While writing this post, it occurred to me that Italy Made Easy has an 8-part video series on YT about using "piacere", so I should probably watch those videos because Manu explains grammar topics really well. Maybe I just need to have it explained a bunch of times until it finally clicks.

LATIN:

I finished doing scriptorium for Cambridge Unit 1! I simultaneously feel like I learned a lot and nothing at all. I continue to encounter English and Italian words never before seen (or I may have seen them, but not bothered to look them up, so just seeing them in context was not enough to know/remember what they meant - the dark side of extensive reading!) that I recognize from Latin, which is a pretty cool feeling, especially since I am such a beginner with Latin that I wouldn't have assumed the little I know would be useful for anything.

One Italian word I recognized from Latin was ingenti which I came across reading an article about the flooding right now in Venice. I'd never seen the word ingenti before, but "ingens" means huge in Latin, and apparently it's a higher-level word in Italian that means the same thing. In English, the word I came across was epistolary (or something similar) which I recognized from Latin because I recently read a story where a character was writing a letter (epistula) so I was right in assuming it had something to do with letter-writing.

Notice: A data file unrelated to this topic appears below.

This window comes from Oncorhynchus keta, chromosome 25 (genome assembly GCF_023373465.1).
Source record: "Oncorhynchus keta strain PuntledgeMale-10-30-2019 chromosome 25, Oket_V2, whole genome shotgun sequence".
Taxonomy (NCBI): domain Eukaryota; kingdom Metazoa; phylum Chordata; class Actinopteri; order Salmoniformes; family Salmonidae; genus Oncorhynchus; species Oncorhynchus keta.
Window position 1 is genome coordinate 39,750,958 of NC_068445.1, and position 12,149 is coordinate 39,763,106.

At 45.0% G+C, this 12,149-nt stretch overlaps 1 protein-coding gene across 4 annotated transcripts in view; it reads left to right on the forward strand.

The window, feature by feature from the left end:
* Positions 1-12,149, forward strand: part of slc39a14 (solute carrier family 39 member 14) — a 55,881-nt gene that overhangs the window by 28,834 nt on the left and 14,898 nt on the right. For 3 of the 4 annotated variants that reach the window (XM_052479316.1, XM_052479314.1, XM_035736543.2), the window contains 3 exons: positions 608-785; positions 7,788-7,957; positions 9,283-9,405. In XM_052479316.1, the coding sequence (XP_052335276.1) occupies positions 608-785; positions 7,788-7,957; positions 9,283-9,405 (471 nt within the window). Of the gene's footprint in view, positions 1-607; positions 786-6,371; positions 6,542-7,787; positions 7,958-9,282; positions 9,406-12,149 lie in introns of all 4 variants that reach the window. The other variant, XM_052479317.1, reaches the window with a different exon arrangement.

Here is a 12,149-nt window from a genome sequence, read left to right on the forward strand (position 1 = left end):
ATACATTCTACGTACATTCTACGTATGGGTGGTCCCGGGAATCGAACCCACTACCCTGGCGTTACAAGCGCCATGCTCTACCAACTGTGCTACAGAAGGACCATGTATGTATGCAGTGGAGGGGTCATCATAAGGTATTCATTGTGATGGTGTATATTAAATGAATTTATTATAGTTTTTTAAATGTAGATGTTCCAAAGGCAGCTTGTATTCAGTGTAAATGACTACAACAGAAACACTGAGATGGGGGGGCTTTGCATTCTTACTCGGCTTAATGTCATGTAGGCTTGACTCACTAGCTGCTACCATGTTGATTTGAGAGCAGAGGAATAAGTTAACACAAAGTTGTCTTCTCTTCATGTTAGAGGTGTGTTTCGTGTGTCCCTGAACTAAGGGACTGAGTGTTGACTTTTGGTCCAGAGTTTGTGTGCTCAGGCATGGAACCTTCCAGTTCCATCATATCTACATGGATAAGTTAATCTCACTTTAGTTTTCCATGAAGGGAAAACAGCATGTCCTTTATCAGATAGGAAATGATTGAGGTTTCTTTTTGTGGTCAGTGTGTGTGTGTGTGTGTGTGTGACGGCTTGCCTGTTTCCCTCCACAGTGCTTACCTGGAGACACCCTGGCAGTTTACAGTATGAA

Next step: Lingua Latina. Deep breath!
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Re: Polski & Italiano (+ Latin) Episode II: StringerBell Strikes Back

Postby StringerBell » Sun Nov 17, 2019 3:29 pm

ITALIAN:

I transcribed 25% of episode 8 yesterday. It was rough; multiple scenes where characters were talking over each other/simultaneously. I'm hoping to knock off at least another 25% today.

I've been doing 2 Italian exchanges per week with my LEP now for a few months; we continue to do spontaneous monologues on random topics for a few minutes, get feedback, and then redo them. This is proving to be quite effective and I wish we'd started this sooner.

ENGLISH:

Kindle tells me I'm 75% through Antifragile. It has turned out to be a really excellent book that has been replaying in the back of my mind throughout ever since I started reading it. While many of the things he mentions in the book aren't new to me, he does a fantastic job of tying everything together under the theme of becoming more robust in the presence of uncertainty/stress in a way that I never thought of before.